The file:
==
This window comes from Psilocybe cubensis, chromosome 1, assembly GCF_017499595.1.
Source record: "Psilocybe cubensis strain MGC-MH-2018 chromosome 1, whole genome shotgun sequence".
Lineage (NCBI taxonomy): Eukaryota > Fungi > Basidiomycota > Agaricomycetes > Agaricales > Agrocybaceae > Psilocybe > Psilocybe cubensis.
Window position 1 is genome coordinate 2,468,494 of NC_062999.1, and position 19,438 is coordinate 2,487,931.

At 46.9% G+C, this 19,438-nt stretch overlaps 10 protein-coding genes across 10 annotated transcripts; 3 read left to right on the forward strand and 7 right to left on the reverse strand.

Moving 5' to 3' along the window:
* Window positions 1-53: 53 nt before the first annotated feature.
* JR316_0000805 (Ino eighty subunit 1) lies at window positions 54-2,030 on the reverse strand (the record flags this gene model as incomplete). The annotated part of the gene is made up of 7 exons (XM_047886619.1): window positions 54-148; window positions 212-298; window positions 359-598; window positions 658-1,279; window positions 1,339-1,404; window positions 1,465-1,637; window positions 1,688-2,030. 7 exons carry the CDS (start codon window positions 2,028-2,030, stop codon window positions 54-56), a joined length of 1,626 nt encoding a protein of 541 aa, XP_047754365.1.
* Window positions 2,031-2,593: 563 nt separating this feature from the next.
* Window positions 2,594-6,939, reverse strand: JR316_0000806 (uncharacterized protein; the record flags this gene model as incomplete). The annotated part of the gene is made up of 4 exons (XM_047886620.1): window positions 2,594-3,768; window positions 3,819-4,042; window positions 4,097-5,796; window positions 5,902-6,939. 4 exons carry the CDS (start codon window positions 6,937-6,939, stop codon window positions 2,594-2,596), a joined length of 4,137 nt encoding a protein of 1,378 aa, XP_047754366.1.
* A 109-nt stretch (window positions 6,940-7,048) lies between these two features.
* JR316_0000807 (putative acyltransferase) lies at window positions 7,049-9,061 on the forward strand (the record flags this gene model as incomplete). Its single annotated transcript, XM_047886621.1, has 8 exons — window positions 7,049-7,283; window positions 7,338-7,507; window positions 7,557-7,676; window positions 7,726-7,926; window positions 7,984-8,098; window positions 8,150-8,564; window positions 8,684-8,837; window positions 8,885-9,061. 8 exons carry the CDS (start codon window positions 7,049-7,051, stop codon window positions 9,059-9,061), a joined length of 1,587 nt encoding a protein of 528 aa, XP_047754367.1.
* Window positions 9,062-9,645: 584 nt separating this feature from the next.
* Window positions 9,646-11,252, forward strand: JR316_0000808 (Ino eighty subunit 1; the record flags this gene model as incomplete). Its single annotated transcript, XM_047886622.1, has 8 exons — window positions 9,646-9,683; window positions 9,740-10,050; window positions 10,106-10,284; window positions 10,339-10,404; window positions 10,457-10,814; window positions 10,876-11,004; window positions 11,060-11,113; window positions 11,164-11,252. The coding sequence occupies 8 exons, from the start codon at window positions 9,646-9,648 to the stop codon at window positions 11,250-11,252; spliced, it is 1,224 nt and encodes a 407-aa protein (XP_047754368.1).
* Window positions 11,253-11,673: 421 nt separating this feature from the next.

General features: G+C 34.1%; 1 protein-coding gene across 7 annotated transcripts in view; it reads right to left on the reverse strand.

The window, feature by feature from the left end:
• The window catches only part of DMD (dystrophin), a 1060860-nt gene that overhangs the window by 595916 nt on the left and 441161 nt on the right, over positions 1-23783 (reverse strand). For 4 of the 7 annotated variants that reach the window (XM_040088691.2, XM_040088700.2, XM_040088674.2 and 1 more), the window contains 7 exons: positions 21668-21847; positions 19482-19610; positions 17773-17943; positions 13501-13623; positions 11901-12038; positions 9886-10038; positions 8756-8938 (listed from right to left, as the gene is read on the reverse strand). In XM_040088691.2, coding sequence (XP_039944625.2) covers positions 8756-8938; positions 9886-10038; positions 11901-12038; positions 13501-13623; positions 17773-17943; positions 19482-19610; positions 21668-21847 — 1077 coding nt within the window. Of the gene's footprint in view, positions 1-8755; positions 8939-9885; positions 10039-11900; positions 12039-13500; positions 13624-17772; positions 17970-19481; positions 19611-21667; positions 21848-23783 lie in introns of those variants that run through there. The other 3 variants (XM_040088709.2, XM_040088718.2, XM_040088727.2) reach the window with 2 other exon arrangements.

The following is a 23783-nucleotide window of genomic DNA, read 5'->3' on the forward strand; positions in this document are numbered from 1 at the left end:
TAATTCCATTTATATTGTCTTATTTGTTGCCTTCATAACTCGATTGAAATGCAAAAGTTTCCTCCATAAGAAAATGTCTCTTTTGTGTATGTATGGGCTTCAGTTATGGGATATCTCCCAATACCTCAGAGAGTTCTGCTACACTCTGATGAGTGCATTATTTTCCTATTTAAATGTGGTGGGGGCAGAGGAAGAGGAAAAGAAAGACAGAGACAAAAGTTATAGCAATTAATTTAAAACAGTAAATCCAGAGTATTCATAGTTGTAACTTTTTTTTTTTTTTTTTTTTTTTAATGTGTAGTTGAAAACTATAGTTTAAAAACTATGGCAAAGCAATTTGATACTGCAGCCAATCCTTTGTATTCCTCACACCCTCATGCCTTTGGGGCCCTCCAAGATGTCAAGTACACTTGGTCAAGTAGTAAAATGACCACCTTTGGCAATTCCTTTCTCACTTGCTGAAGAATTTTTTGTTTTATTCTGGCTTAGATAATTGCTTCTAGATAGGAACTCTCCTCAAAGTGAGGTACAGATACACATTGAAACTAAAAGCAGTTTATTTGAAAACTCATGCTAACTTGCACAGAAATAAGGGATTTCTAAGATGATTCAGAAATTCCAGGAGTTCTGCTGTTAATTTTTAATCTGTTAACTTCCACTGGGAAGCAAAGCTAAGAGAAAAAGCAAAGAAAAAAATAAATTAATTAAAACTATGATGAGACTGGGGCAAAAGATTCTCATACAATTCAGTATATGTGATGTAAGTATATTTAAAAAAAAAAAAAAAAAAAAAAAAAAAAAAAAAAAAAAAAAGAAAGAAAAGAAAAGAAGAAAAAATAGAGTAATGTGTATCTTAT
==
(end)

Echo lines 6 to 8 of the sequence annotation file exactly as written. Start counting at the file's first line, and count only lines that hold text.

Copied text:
Moving 5' to 3' along the window:
* Window positions 1-53: 53 nt before the first annotated feature.
* JR316_0000805 (Ino eighty subunit 1) lies at window positions 54-2,030 on the reverse strand (the record flags this gene model as incomplete). The annotated part of the gene is made up of 7 exons (XM_047886619.1): window positions 54-148; window positions 212-298; window positions 359-598; window positions 658-1,279; window positions 1,339-1,404; window positions 1,465-1,637; window positions 1,688-2,030. 7 exons carry the CDS (start codon window positions 2,028-2,030, stop codon window positions 54-56), a joined length of 1,626 nt encoding a protein of 541 aa, XP_047754365.1.